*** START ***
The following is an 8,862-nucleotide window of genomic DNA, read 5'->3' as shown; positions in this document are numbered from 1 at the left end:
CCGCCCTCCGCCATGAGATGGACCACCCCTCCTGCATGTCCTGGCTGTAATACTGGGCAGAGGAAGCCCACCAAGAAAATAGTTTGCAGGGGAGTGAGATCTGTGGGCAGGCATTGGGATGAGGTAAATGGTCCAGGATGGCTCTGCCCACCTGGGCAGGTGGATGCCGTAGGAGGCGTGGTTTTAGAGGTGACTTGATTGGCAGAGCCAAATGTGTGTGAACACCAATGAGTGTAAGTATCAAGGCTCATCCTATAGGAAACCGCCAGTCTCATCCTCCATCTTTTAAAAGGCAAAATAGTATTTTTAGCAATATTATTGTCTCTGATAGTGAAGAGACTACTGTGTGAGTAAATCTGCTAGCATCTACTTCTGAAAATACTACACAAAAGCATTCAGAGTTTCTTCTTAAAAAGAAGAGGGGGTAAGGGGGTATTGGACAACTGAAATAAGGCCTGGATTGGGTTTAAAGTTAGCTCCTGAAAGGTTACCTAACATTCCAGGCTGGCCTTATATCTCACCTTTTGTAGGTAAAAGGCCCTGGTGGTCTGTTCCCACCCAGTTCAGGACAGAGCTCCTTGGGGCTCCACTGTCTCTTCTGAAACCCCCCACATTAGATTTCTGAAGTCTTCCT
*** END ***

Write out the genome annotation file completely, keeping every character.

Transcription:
The following is an 8,862-nucleotide window of genomic DNA, read 5'->3' as shown; positions in this document are numbered from 1 at the left end:
CCGCCCTCCGCCATGAGATGGACCACCCCTCCTGCATGTCCTGGCTGTAATACTGGGCAGAGGAAGCCCACCAAGAAAATAGTTTGCAGGGGAGTGAGATCTGTGGGCAGGCATTGGGATGAGGTAAATGGTCCAGGATGGCTCTGCCCACCTGGGCAGGTGGATGCCGTAGGAGGCGTGGTTTTAGAGGTGACTTGATTGGCAGAGCCAAATGTGTGTGAACACCAATGAGTGTAAGTATCAAGGCTCATCCTATAGGAAACCGCCAGTCTCATCCTCCATCTTTTAAAAGGCAAAATAGTATTTTTAGCAATATTATTGTCTCTGATAGTGAAGAGACTACTGTGTGAGTAAATCTGCTAGCATCTACTTCTGAAAATACTACACAAAAGCATTCAGAGTTTCTTCTTAAAAAGAAGAGGGGGTAAGGGGGTATTGGACAACTGAAATAAGGCCTGGATTGGGTTTAAAGTTAGCTCCTGAAAGGTTACCTAACATTCCAGGCTGGCCTTATATCTCACCTTTTGTAGGTAAAAGGCCCTGGTGGTCTGTTCCCACCCAGTTCAGGACAGAGCTCCTTGGGGCTCCACTGTCTCTTCTGAAACCCCCCACATTAGATTTCTGAAGTCTTCCT